Sorry Ms Watson. You don’t even get a B for effort.

anonymous asked:

Is it possible to make a strong female protagonist but still make her mega insecure?

Yes.

You also never need to ask permission. You want to do something? Just go.

I’m tempted to just leave it there, but we should probably talk about character traits, flaws, and development. The issue with the term “Strong Female Character” is that it’s misleading and often misinterpreted. Very often, in certain circles, it’s presented that strong = flawless. Combined with the whole pressure cabin of worries surrounding the “Mary Sue”, it can lead to some interesting places. Usually into either too much or not enough territory.

When someone says “Strong Female Character” what they usually mean is “Well-written Female Character” which is, I admit, almost as intimidating. However, it’s not just that the well-written female character has flaws, it’s a matter of how those flaws interact with their narrative.

You want to write a female protagonist with insecurities? That’s great! There’s plenty in this world for a woman to be insecure about. However, the development doesn’t stop there.

The next questions are the most important ones when working with any flaw and all flaws. Ask yourself:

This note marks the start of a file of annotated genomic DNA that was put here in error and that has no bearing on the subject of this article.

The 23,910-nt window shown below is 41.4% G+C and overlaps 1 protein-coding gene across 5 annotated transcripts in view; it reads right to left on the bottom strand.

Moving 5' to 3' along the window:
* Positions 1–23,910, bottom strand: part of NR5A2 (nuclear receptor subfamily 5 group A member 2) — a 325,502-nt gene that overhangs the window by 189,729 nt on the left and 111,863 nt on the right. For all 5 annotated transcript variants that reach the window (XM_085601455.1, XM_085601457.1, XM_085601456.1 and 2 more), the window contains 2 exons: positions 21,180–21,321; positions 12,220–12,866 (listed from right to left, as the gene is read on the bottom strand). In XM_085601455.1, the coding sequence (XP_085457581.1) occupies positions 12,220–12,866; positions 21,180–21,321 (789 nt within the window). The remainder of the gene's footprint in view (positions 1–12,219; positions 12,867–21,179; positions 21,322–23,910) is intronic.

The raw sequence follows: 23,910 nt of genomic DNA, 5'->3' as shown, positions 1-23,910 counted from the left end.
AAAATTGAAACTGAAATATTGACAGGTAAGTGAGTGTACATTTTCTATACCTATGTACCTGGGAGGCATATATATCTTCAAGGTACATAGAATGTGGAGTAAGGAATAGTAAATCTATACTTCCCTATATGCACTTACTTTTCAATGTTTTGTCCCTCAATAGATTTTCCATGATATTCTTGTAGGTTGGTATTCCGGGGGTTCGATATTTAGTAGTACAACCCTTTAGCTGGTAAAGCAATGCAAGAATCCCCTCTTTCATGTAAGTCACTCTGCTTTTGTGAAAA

What is my character insecure about? How does that affect how they view and interact with the world around them?

One of the biggest issues with the ways that flaws get handled in some fiction, especially with younger writers, is that they assume the key way to escape the dreaded Mary Sue moniker is to  give a character flaws. The problem often being that those flaws often don’t affect anything. The difference between a well-written character and one that isn’t (but may still be compelling to some like wish fulfillment characters) is that their flaws directly affect how they engage with other characters and the surrounding story. They influence their judgement, cause them to make choices which may be dubious, build tension, and are often a direct source of character conflict.

The flaws serve a purpose rather than just existing in an effort to deflect criticism or to make the character seem more human. It’s important to remember though that the more deep seated the insecurity then the more difficult it will be to overcome. The same is true of any other kind of flaw and, really, any other kind of story. The bigger it is then the bigger the impact will be. The more powerful the characters then the bigger the narrative must be to accommodate them. (Or we go in the reverse and have human drama be the focus as it often is with characters like Superman.)

So, the deeper seated the flaw then the less easy a fix will be. They are the only one who can really decide whether or not their insecurities matter and no matter how many times someone else tells them that they’re amazing, confident, powerful, or strong, it might not take until they start to believe it themselves.

Here’s an example of what I’m talking about: